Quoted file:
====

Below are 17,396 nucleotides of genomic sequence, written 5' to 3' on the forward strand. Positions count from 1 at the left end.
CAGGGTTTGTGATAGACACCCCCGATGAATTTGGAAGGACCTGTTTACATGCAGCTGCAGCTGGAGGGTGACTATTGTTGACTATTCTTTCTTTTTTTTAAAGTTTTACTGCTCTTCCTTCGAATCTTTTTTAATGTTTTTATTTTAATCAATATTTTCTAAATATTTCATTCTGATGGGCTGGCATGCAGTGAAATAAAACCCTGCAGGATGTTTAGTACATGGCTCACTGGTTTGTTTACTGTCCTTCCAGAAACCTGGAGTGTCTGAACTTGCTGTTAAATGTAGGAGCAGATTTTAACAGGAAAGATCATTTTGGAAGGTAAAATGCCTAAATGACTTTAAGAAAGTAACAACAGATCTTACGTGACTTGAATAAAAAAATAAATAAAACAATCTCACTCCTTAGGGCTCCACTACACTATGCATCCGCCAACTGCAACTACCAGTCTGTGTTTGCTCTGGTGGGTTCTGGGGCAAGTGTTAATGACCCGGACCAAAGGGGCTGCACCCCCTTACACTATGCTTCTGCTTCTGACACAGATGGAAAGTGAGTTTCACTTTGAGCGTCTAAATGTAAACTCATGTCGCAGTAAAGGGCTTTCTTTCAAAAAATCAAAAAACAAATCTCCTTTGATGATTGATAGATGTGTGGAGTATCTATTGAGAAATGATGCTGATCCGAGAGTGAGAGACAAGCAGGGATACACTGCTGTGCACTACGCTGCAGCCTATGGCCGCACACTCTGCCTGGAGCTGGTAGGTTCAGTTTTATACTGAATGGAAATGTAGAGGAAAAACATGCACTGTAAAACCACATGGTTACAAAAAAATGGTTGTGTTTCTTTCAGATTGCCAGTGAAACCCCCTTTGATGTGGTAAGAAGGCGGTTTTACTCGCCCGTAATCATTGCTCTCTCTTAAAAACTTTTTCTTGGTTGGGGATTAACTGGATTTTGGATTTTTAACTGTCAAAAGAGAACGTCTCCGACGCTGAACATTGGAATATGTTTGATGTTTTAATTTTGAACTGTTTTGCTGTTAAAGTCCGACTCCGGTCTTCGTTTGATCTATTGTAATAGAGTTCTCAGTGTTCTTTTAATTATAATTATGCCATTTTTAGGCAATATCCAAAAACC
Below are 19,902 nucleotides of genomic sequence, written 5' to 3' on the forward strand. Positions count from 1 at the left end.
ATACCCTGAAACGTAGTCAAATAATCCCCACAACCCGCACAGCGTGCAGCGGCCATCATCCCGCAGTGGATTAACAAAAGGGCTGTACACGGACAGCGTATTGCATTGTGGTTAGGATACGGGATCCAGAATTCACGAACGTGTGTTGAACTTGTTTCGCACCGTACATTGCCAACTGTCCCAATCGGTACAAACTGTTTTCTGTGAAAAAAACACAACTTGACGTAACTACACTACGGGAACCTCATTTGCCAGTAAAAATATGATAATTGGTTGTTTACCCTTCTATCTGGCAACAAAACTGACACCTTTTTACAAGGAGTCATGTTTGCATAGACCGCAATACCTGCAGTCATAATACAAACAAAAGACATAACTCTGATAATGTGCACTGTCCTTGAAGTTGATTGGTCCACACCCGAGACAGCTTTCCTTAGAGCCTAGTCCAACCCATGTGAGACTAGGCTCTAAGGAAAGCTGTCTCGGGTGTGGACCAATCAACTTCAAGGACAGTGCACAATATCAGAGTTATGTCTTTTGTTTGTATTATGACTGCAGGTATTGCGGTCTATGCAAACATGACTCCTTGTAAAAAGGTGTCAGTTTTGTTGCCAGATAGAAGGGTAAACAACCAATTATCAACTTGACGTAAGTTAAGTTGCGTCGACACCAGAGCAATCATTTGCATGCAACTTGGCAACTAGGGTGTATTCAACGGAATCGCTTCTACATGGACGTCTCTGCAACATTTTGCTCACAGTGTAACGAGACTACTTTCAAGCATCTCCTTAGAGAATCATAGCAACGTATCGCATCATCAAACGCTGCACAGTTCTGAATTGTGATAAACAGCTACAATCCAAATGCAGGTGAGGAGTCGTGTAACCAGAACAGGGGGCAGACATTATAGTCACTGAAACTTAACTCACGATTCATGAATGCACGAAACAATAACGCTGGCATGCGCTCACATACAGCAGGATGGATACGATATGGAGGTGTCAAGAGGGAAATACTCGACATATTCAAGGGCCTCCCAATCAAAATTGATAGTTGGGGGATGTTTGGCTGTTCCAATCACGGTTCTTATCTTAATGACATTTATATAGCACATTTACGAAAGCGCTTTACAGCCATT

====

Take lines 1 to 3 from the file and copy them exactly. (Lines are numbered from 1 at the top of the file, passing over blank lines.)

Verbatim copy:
Below are 17,396 nucleotides of genomic sequence, written 5' to 3' on the forward strand. Positions count from 1 at the left end.
CAGGGTTTGTGATAGACACCCCCGATGAATTTGGAAGGACCTGTTTACATGCAGCTGCAGCTGGAGGGTGACTATTGTTGACTATTCTTTCTTTTTTTTAAAGTTTTACTGCTCTTCCTTCGAATCTTTTTTAATGTTTTTATTTTAATCAATATTTTCTAAATATTTCATTCTGATGGGCTGGCATGCAGTGAAATAAAACCCTGCAGGATGTTTAGTACATGGCTCACTGGTTTGTTTACTGTCCTTCCAGAAACCTGGAGTGTCTGAACTTGCTGTTAAATGTAGGAGCAGATTTTAACAGGAAAGATCATTTTGGAAGGTAAAATGCCTAAATGACTTTAAGAAAGTAACAACAGATCTTACGTGACTTGAATAAAAAAATAAATAAAACAATCTCACTCCTTAGGGCTCCACTACACTATGCATCCGCCAACTGCAACTACCAGTCTGTGTTTGCTCTGGTGGGTTCTGGGGCAAGTGTTAATGACCCGGACCAAAGGGGCTGCACCCCCTTACACTATGCTTCTGCTTCTGACACAGATGGAAAGTGAGTTTCACTTTGAGCGTCTAAATGTAAACTCATGTCGCAGTAAAGGGCTTTCTTTCAAAAAATCAAAAAACAAATCTCCTTTGATGATTGATAGATGTGTGGAGTATCTATTGAGAAATGATGCTGATCCGAGAGTGAGAGACAAGCAGGGATACACTGCTGTGCACTACGCTGCAGCCTATGGCCGCACACTCTGCCTGGAGCTGGTAGGTTCAGTTTTATACTGAATGGAAATGTAGAGGAAAAACATGCACTGTAAAACCACATGGTTACAAAAAAATGGTTGTGTTTCTTTCAGATTGCCAGTGAAACCCCCTTTGATGTGGTAAGAAGGCGGTTTTACTCGCCCGTAATCATTGCTCTCTCTTAAAAACTTTTTCTTGGTTGGGGATTAACTGGATTTTGGATTTTTAACTGTCAAAAGAGAACGTCTCCGACGCTGAACATTGGAATATGTTTGATGTTTTAATTTTGAACTGTTTTGCTGTTAAAGTCCGACTCCGGTCTTCGTTTGATCTATTGTAATAGAGTTCTCAGTGTTCTTTTAATTATAATTATGCCATTTTTAGGCAATATCCAAAAACC
Below are 19,902 nucleotides of genomic sequence, written 5' to 3' on the forward strand. Positions count from 1 at the left end.